Innovation: The key to social security

The Portuguese-speaking African countries plan to develop social security systems. The ILO recommends an innovative approach to extending social security coverage.

Article | 14 April 2004

MAPUTO, Mozambique – The computer boxes stacked against the walls of some of the offices at the National Social Security Institute of Mozambique are an unmistakable indication of the computerization process that will lead to improvements in the provision of an essential service in the fight against poverty in this south-east African nation.

Yet the challenge goes beyond modernizing infrastructure. Although computerization will allow the Institute to improve registration of the more than 280,000 workers enrolled and more efficiently collect the money owed by debtor companies, which poses an ongoing threat to its financial stability, the ILO has suggested that an innovative strategy will be needed to improve coverage for 16 million Mozambicans.

According to estimates by the International Labour Organization (ILO), the existing institutional social security systems in Angola, Cape Verde, Guinea-Bissau, Mozambique and Sao Tome and Principe – the Portuguese-speaking African Countries (PALOP) – cover less than ten per cent of the economically active population.

The main reason for this low coverage is that the existing systems include only salaried workers, mainly in the public sector, on a continent where most families rely primarily on the informal economy for their income.

"Everyone should have access to social security", stated Joaquim Chissano, President of Mozambique, during the recent launch of the ILO Global Campaign on Social Security and Coverage for All for the PALOP countries in Maputo. "Our Government believes that social security is an asset rather than a liability; it is a way of helping to create a more equal society", he added.

Assane Diop, Executive Director of the ILO Social Protection Sector, emphasized, in Maputo, that social security should be considered "a key element in the fight against poverty". He also suggested to the PALOP representatives at the launch of the Global Campaign that in a continent where the majority of workers are in the informal economy "the problem of low coverage should be tackled with inclusive strategies on a community basis".

Five years ago, with the collaboration of the Government of Portugal, the ILO initiated the PROSOCIAL programme of technical cooperation for the development of social protection systems in the PALOP countries.

The first phase of the project focused on supporting the formulation of national social security policies. "It was necessary to have a vision of the future", explained Alessandro Giuliano, an ILO specialist who has coordinated the development of the PROSOCIAL programme in the PALOP countries.

The second phase focused on social security institutes, their procedures and what they would need to do to increase coverage, and on plans for the future.

The third phase, which coincides in the PALOP countries with the launch of the Global Campaign, is the implementation, through training and computerization, of legal mechanisms to support a social security policy and action to strengthen the institutes.

"The new structures should extend social security coverage to excluded groups through innovative policies", states Giuliano. In Africa, where there is a very large and diverse informal economy, special systems must be developed.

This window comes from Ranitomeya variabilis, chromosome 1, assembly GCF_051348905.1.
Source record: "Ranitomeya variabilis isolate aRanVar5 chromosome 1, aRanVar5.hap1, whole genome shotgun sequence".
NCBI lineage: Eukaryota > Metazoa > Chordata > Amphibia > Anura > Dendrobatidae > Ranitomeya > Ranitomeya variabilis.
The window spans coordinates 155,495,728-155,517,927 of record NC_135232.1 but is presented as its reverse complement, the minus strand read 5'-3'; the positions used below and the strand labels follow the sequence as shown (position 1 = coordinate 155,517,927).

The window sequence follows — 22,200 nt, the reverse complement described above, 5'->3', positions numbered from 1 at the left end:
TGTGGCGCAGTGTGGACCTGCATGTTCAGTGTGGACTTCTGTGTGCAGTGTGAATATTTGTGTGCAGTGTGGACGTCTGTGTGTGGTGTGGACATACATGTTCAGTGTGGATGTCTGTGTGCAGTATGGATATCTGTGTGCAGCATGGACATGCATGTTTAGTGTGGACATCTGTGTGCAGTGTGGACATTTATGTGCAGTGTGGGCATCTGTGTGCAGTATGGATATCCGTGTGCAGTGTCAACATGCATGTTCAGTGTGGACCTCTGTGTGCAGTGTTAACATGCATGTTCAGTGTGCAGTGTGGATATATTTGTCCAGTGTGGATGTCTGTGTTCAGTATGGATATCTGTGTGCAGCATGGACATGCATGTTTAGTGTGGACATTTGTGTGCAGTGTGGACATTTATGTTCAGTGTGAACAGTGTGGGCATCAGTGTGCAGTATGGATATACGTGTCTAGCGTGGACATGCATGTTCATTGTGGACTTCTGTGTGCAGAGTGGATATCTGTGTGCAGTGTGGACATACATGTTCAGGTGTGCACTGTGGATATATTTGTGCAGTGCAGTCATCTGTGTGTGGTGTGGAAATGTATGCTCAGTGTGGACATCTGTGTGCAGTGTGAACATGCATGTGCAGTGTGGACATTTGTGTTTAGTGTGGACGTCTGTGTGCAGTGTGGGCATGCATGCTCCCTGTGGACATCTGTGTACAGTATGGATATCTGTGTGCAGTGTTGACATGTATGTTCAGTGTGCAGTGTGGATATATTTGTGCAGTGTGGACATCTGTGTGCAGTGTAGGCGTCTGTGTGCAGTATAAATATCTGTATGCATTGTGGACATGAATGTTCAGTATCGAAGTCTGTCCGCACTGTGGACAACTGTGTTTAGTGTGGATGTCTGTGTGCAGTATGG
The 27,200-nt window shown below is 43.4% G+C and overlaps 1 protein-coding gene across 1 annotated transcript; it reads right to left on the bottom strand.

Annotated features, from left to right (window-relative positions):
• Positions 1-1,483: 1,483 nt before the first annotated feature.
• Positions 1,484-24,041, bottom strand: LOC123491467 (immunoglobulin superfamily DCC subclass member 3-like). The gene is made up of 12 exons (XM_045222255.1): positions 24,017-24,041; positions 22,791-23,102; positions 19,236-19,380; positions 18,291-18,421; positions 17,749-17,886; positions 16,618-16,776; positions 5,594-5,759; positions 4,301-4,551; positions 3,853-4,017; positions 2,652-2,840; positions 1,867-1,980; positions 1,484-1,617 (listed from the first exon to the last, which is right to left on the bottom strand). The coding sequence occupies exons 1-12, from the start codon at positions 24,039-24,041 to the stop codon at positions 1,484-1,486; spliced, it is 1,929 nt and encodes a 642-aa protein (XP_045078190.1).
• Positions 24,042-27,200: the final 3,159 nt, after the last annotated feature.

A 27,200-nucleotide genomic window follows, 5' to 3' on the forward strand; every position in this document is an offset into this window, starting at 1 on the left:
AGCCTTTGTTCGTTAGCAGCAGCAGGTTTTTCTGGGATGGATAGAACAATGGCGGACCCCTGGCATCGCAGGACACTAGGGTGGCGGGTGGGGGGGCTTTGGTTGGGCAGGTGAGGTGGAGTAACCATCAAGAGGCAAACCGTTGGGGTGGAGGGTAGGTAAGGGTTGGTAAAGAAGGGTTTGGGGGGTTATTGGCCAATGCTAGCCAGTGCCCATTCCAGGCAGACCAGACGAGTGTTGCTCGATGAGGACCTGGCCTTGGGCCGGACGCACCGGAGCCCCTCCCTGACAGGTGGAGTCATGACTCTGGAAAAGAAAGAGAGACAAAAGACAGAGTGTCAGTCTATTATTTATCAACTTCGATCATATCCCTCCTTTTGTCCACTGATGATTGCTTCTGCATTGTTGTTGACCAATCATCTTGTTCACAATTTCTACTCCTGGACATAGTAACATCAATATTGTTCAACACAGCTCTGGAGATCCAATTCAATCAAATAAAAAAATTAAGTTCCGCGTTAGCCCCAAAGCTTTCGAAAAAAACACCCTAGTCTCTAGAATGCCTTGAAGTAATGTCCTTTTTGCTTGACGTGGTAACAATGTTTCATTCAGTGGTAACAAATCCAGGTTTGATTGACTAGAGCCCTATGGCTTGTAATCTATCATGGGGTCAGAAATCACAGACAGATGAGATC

Moreover, a large segment of the population does not have the means to contribute to social security. According to the report Decent work for Africa's development, presented at the end of 2003 by ILO Director-General Juan Somavia, over 300 million people in Africa live in extreme poverty on US$1 a day or less.

Micro-insurance systems are innovative methods that are being considered to extend coverage to those with few resources. This is part of the Strategies and Tools against social Exclusion and Poverty (STEP) programme, which also has the support of the Government of Portugal.

"Governments have the will to find ways to extend coverage, but it is always very difficult in the beginning", states Giuliano.

All the PALOP countries face social exclusion problems that are reflected in a high incidence of poverty. In countries such as Angola and Mozambique, which also have the largest populations, the difficulties are exacerbated by the consequences of armed conflicts that damage the essentially rural economies, and cause the displacement of large numbers of people.

The Poverty Reduction Strategy Paper for Angola shows that 68 per cent of the population is poor, and the objective is to halve this percentage by 2015. Moreover, urban unemployment is as high as 46 per cent.

The launch of the Global Campaign on Social Security and Coverage for All for the PALOP countries in Maputo will be followed by other launches in Africa – in Dakar and Kinshasa.

In the framework of the Global Campaign, the ILO has indicated that barely 20 per cent of the world's workers have access to adequate social security.

For more information on the Global Campaign on Social Security and Coverage for All, see: www.ilo.org/english/protection/socsec/pol/campagne/index.htm

For more information on social inclusion in the PALOP countries, see www.inclusao-palop.org/index.htm.

To consult the report Decent Work for Africa's Development see: www.ilo.org/english/standards/relm/rgmeet/10afrm/dg-rep2.pdf